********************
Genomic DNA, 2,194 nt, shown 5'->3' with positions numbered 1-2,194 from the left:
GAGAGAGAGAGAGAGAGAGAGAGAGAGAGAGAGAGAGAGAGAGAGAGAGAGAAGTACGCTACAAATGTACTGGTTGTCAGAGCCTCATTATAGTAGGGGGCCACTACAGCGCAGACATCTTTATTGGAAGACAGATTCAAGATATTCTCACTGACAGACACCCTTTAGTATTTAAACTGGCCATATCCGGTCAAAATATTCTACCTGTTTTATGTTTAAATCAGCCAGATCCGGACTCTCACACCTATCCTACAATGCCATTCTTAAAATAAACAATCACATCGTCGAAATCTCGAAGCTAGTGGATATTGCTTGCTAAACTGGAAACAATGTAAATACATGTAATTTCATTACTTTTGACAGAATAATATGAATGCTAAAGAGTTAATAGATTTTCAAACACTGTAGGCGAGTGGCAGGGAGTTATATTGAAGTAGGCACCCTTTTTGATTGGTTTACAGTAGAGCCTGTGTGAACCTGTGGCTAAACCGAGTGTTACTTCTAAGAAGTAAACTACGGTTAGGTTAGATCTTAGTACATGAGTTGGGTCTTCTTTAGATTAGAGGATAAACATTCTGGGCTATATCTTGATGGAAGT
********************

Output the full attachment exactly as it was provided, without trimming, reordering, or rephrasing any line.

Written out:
Genomic DNA, 2,194 nt, shown 5'->3' with positions numbered 1-2,194 from the left:
GAGAGAGAGAGAGAGAGAGAGAGAGAGAGAGAGAGAGAGAGAGAGAGAGAGAAGTACGCTACAAATGTACTGGTTGTCAGAGCCTCATTATAGTAGGGGGCCACTACAGCGCAGACATCTTTATTGGAAGACAGATTCAAGATATTCTCACTGACAGACACCCTTTAGTATTTAAACTGGCCATATCCGGTCAAAATATTCTACCTGTTTTATGTTTAAATCAGCCAGATCCGGACTCTCACACCTATCCTACAATGCCATTCTTAAAATAAACAATCACATCGTCGAAATCTCGAAGCTAGTGGATATTGCTTGCTAAACTGGAAACAATGTAAATACATGTAATTTCATTACTTTTGACAGAATAATATGAATGCTAAAGAGTTAATAGATTTTCAAACACTGTAGGCGAGTGGCAGGGAGTTATATTGAAGTAGGCACCCTTTTTGATTGGTTTACAGTAGAGCCTGTGTGAACCTGTGGCTAAACCGAGTGTTACTTCTAAGAAGTAAACTACGGTTAGGTTAGATCTTAGTACATGAGTTGGGTCTTCTTTAGATTAGAGGATAAACATTCTGGGCTATATCTTGATGGAAGT